6 Women Leaders Discuss Progress of Gender Equality in Banking

Despite improvements, women continue to be underrepresented in the financial services ecosystem, from products and solutions geared to women's needs, to leadership roles within banks and credit unions. We reached out to female executives globally to get their thoughts on gender bias, diversity initiatives, and career recommendations for fellow women.

According to the United Nations, “Gender equality is not only a fundamental human right, but a necessary foundation for a peaceful, prosperous and sustainable world.” Over the past decade, progress has been made globally in the banking industry, yet despite these gains, challenges remain which have a direct impact on the quest for equality.

In financial services, women are still underrepresented at all levels of management, with significant pay gaps still remaining. This mirrors the trends in business overall, where the gender gap in leadership widens as you climb the corporate ladder. According to Catalyst, only 26.5% of senior leadership positions are held by women.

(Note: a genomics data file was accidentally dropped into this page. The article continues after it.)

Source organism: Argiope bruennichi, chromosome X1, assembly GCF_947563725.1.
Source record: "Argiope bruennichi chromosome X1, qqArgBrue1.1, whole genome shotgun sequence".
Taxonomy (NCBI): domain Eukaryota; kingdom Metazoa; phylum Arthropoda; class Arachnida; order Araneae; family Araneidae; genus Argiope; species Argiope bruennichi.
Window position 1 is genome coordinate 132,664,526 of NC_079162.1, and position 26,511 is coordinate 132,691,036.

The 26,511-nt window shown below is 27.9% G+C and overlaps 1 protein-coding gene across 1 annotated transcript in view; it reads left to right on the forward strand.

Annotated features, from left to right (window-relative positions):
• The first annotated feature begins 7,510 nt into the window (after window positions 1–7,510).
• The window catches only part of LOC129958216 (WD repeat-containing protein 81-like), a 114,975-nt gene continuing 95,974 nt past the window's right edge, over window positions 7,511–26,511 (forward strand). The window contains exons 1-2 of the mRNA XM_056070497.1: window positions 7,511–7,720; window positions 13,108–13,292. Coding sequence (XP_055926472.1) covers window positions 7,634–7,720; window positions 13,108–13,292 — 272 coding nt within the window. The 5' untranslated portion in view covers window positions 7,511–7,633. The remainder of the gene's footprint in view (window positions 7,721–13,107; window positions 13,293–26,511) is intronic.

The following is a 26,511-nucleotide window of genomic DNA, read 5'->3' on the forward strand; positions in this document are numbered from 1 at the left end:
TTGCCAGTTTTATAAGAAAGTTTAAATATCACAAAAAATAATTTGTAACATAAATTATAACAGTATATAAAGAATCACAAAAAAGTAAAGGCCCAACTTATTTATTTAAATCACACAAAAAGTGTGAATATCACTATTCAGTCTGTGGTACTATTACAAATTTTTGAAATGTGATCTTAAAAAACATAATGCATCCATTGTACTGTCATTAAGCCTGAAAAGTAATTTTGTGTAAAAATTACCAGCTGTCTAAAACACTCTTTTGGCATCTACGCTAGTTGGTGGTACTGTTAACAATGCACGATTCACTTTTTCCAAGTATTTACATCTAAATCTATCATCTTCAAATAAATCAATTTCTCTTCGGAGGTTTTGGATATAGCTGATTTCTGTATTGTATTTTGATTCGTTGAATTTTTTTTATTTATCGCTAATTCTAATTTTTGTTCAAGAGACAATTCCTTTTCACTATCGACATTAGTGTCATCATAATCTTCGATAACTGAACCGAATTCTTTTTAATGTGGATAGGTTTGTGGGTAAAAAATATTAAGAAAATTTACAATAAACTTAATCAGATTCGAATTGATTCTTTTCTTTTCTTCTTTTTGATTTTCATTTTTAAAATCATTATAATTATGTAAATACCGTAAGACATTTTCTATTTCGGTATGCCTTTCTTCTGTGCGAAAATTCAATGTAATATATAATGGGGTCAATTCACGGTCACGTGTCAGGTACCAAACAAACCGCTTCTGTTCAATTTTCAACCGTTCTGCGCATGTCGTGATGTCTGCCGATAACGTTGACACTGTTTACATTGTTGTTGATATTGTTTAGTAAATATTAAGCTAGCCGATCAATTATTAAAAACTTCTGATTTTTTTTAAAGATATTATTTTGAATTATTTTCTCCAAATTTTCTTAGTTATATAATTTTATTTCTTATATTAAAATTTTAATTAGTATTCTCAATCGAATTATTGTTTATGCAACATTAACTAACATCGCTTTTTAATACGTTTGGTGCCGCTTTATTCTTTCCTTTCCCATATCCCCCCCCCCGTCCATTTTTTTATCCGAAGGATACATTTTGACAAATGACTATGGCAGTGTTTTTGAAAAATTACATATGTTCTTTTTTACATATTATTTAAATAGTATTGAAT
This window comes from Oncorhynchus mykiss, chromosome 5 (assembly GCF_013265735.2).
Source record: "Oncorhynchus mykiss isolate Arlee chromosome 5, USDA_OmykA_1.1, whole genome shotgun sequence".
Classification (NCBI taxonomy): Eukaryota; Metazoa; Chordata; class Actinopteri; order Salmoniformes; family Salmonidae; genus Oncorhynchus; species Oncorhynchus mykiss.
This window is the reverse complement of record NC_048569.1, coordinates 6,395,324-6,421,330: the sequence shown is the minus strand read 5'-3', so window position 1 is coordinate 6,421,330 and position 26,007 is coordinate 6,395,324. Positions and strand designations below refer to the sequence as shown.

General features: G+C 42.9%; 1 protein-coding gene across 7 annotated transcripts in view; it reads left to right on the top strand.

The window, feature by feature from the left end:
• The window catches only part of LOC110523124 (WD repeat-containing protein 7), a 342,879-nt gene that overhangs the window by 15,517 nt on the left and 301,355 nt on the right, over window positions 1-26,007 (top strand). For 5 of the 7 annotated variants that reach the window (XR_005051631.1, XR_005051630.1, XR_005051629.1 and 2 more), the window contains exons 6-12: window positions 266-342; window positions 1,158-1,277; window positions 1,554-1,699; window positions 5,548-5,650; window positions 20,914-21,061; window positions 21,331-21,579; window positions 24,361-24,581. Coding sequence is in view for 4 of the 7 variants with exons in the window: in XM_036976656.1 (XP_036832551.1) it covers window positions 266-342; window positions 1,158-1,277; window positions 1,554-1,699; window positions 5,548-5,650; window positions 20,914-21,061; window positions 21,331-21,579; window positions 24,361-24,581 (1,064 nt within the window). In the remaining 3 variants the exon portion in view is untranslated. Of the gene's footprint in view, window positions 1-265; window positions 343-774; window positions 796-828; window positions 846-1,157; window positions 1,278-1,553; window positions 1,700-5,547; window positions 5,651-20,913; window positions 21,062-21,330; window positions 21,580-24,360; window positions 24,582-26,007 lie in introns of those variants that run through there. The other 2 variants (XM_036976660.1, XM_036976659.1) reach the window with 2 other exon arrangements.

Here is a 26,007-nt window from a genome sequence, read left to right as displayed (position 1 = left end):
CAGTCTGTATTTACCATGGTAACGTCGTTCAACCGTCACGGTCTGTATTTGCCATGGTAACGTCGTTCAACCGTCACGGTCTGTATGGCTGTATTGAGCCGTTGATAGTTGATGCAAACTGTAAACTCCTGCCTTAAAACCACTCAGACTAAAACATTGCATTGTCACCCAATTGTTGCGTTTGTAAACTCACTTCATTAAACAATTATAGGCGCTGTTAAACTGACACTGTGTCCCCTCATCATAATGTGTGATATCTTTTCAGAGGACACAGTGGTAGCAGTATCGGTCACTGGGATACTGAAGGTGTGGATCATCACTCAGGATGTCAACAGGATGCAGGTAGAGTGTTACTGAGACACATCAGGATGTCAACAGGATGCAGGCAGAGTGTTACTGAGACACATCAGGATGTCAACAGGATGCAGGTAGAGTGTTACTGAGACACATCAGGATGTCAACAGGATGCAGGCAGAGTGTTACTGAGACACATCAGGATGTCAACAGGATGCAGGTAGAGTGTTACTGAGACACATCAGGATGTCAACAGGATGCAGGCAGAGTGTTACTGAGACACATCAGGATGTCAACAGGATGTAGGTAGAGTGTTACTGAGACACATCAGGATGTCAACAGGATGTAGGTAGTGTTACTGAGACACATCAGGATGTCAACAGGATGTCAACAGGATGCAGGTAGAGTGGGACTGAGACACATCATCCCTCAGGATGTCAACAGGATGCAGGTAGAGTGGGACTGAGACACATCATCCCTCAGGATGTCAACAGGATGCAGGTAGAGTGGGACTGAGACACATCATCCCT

And, while research shows that there is a general upward trend in women’s ratings regarding the commitment to diversity, promotion policies, and compensation in recent years, there is also a widening gap between men’s and women’s ratings on these components of equality. In other words, while both men and women believe progress is being made, men tend to overestimate the progress achieved.

The impact of the pandemic has also had a negative impact on gender equality and women’s rights. Women often are responsible for home schooling duties, as well as the care for elderly family members, requiring the difficult balance of work and home. This can impact both the quality of work performed, and the overall mental health of women.

Bottom line, while progress has been made, there is still a long way to go when it comes to achieving true gender equality.

To get a perspective on the gender bias in banking, the impact of recent diversity initiatives, and advice for fellow female bankers, The Financial Brand contacted some of the top women in financial services.

  • Sonali Divilek, Head of Product, Consumer Business at Goldman Sachs, including Marcus by Goldman Sachs